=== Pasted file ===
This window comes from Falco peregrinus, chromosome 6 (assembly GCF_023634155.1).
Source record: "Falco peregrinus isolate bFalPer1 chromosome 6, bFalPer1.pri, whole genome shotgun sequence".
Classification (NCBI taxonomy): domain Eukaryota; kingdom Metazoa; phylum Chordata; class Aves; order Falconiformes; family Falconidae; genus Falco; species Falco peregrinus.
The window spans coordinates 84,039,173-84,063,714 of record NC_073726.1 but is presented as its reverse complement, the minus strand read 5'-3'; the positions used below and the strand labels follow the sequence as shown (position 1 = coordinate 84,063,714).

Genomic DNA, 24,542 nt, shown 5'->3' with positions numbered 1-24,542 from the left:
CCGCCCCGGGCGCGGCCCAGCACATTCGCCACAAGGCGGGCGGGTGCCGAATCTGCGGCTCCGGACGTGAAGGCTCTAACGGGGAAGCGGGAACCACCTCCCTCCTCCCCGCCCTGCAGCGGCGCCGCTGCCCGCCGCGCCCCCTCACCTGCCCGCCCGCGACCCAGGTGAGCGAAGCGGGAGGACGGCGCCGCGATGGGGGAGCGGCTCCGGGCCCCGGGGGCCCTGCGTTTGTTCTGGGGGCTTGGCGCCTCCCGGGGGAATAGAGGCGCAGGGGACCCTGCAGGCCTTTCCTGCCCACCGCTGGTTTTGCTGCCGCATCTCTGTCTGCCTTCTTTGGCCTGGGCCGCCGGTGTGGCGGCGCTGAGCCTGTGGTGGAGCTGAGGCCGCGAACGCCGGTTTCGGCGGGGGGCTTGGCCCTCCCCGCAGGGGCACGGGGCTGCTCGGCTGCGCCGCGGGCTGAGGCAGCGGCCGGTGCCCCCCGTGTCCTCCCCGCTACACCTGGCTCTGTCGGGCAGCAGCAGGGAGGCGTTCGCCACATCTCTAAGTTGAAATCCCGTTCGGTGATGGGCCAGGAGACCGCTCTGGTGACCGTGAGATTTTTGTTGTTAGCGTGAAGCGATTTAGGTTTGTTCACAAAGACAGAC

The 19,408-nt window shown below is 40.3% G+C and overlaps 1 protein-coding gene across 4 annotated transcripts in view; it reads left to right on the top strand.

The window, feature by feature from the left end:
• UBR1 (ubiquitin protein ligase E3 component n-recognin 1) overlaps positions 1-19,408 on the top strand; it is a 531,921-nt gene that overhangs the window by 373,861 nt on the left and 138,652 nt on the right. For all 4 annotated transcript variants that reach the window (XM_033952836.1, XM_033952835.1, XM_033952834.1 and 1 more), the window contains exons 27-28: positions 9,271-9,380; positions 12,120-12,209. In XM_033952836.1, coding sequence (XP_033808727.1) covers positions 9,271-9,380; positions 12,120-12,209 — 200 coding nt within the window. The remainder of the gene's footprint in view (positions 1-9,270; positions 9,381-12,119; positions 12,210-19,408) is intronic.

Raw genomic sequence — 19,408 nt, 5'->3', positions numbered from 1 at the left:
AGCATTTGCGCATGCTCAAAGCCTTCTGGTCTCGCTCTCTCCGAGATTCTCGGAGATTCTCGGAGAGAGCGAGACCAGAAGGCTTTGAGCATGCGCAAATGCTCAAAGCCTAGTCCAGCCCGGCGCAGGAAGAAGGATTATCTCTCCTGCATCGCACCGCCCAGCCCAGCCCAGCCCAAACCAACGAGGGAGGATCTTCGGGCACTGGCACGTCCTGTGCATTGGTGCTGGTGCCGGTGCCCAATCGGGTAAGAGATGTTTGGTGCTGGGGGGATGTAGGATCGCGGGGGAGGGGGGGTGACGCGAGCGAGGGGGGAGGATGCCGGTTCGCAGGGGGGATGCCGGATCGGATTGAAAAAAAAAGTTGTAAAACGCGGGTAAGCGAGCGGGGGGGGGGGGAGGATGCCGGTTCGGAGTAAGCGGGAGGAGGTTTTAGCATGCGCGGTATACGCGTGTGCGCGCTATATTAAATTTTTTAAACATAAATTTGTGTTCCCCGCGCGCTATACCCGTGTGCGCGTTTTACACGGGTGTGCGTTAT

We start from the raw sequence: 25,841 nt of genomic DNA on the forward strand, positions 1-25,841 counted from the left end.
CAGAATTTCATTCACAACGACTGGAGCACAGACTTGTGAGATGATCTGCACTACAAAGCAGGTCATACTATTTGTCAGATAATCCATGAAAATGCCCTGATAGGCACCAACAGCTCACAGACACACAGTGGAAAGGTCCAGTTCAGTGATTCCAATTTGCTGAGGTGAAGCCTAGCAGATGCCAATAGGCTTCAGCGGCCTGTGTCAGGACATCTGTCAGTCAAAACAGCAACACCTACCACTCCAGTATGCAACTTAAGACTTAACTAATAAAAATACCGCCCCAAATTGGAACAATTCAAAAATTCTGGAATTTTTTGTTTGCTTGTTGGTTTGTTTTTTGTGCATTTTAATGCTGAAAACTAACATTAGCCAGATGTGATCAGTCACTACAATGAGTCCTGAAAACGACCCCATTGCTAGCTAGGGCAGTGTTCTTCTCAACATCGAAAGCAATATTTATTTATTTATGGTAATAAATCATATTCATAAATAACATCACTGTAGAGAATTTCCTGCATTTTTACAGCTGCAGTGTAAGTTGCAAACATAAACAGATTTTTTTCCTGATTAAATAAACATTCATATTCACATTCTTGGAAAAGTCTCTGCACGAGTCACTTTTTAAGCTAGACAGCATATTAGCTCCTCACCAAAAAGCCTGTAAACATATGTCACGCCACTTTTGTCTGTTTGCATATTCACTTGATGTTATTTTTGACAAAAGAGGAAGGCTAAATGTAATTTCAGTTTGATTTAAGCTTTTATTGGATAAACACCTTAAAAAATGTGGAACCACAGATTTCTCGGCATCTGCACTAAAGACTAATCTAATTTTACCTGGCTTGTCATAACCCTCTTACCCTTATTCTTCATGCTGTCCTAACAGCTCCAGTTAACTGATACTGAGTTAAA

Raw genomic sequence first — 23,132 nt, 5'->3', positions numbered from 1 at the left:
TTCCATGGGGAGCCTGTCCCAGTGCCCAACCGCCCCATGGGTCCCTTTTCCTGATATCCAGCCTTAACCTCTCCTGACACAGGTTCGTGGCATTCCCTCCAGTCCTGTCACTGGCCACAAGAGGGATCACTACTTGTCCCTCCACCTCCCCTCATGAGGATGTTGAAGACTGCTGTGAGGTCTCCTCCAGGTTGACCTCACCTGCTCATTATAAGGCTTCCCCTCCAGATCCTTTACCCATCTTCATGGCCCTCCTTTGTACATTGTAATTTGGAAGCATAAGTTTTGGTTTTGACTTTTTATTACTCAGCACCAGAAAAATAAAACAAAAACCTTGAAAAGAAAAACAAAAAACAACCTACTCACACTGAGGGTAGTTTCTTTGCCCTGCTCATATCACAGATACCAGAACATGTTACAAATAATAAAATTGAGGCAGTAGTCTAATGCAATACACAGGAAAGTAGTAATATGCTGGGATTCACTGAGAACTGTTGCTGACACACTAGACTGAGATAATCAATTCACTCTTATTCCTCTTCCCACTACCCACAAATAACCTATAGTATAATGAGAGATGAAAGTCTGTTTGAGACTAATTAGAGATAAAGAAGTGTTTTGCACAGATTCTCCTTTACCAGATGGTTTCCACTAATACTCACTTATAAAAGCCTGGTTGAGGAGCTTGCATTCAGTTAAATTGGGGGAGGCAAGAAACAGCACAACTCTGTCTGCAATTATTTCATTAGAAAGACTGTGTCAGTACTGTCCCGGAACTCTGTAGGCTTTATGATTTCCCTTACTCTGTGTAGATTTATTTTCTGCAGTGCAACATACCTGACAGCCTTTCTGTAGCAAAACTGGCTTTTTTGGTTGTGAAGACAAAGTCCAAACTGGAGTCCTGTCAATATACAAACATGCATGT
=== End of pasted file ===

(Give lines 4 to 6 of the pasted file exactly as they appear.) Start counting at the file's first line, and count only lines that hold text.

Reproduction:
The window spans coordinates 84,039,173-84,063,714 of record NC_073726.1 but is presented as its reverse complement, the minus strand read 5'-3'; the positions used below and the strand labels follow the sequence as shown (position 1 = coordinate 84,063,714).

Genomic DNA, 24,542 nt, shown 5'->3' with positions numbered 1-24,542 from the left:
CCGCCCCGGGCGCGGCCCAGCACATTCGCCACAAGGCGGGCGGGTGCCGAATCTGCGGCTCCGGACGTGAAGGCTCTAACGGGGAAGCGGGAACCACCTCCCTCCTCCCCGCCCTGCAGCGGCGCCGCTGCCCGCCGCGCCCCCTCACCTGCCCGCCCGCGACCCAGGTGAGCGAAGCGGGAGGACGGCGCCGCGATGGGGGAGCGGCTCCGGGCCCCGGGGGCCCTGCGTTTGTTCTGGGGGCTTGGCGCCTCCCGGGGGAATAGAGGCGCAGGGGACCCTGCAGGCCTTTCCTGCCCACCGCTGGTTTTGCTGCCGCATCTCTGTCTGCCTTCTTTGGCCTGGGCCGCCGGTGTGGCGGCGCTGAGCCTGTGGTGGAGCTGAGGCCGCGAACGCCGGTTTCGGCGGGGGGCTTGGCCCTCCCCGCAGGGGCACGGGGCTGCTCGGCTGCGCCGCGGGCTGAGGCAGCGGCCGGTGCCCCCCGTGTCCTCCCCGCTACACCTGGCTCTGTCGGGCAGCAGCAGGGAGGCGTTCGCCACATCTCTAAGTTGAAATCCCGTTCGGTGATGGGCCAGGAGACCGCTCTGGTGACCGTGAGATTTTTGTTGTTAGCGTGAAGCGATTTAGGTTTGTTCACAAAGACAGAC